At least 30 children have died in the UK from invasive strep A since 19 September, new figures reveal.
In total, 122 people have died in England from the invasive form of the bacterial infection, UK Health Security Agency (UKHSA) data shows.
Of these, 25 of the deaths were under-18s. There have been a further three deaths of children in Northern Ireland and Wales combined.
On Wednesday, Public Health Scotland confirmed the deaths of two children.
Group A strep bacteria can cause many different infections, including the skin infection impetigo which causes sores, scarlet fever and strep throat. Like most respiratory illnesses it is seasonal, with most infections generally occurring over the autumn and winter months.
While the majority of cases are relatively mild, sometimes strep can cause a life-threatening invasive Group A Streptococcal infection (iGAS), when it gets through the body’s defences and passes into areas it is not normally found, such as in the blood, lungs or muscles. Two of the most severe but rare forms of iGAS are necrotising fasciitis, also known as the “flesh-eating disease”, and streptococcal toxic shock syndrome which can cause low blood pressure and damage to organs.
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The UKHSA recorded 151 iGAS cases in children aged one to four between 19 September and 25 December, compared to 194 cases in the same age group across the whole season of 2017 to 2018 – the last period with similarly high infection rates.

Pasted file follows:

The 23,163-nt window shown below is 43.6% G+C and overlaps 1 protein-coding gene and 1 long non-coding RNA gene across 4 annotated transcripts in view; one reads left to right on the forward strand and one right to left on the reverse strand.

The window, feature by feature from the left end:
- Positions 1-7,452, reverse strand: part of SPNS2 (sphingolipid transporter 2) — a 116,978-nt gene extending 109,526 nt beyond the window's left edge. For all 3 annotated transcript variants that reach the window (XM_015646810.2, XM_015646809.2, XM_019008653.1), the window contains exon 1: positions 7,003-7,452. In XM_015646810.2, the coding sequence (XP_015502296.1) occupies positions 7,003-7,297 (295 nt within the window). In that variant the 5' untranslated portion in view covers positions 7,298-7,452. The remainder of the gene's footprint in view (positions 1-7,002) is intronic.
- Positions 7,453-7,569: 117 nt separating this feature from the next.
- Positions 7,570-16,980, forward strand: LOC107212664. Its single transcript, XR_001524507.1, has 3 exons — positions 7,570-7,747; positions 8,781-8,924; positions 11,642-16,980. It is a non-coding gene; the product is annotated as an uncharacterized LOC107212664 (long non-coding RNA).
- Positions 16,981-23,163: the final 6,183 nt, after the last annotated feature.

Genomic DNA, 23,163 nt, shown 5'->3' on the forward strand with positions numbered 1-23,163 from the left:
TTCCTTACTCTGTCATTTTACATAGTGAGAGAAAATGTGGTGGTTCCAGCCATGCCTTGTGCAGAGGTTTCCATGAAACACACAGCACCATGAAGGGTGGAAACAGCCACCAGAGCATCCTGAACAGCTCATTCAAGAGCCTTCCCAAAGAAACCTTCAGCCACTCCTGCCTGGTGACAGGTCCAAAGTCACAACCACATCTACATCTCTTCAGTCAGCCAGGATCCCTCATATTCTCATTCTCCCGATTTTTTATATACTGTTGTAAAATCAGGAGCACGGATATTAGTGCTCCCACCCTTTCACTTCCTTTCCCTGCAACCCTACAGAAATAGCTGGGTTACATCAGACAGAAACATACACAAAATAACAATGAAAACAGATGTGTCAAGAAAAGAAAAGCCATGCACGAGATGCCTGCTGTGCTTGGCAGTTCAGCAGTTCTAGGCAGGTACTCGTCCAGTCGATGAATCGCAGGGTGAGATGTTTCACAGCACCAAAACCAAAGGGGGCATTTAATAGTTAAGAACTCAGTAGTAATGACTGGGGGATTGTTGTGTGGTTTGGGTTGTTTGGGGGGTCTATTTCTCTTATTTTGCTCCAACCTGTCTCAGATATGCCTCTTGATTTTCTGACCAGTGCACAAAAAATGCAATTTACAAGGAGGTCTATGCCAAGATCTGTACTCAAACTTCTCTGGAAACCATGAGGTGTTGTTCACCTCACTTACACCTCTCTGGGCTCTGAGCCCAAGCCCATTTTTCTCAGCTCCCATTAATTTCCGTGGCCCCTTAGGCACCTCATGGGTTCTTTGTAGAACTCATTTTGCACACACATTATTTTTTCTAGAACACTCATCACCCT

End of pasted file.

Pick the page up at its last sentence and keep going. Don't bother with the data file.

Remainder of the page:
The health agency said iGAS infections remain rare and most cases continue to be in the over-45s.
But it added the data shows an “out-of-season increase” in strep A and scarlet fever infections – flu like symptoms and a bumpy rash which is caused by strep A – and a higher number of cases of both diseases than seen in a typical year.
There have been 33,836 notifications of scarlet fever this season, compared to 4,672 at the same point in 2017 to 2018.
Dr Obaghe Edeghere from the UKHSA said the ongoing rise in cases scarlet fever and strep throat (a sore throat caused by the strep A illness) is “understandably concerning for parents”.
But he stressed the condition “can be easily treated with antibiotics and it is very rare that a child will go on to become more seriously ill”.
“Over the winter, there are lots of illnesses circulating that can make children unwell and so it is important to avoid contact with other people if you are feeling unwell, wash your hands regularly and thoroughly and catch coughs and sneezes in a tissue”, Dr Edeghere added.
He also emphasised parents must make sure they speak to a healthcare professional if they believe their child is becoming more ill, for example if they are:
- feeding or eating less than normal
- have a high temperature that won’t go down
- are very hot and sweaty
- seem more tired or irritable than normal.
Other key comparisons from the UKHSA data show that there have been 102 iGAS cases in children aged five to nine, compared to 117 across the 2017 to 2018 season.
Of 122 deaths across all age groups in England this season, 49 were in the over-75s and 20 were children younger than 10. In 2017 to 2018 there were 355 deaths in total – including 27 children.
On Wednesday, Scotland’s national clinical director Professor Jason Leitch said the country was experiencing the highest number of Strep A infections since 2017 – but added the deaths of two children there this year so far was “not unusual”.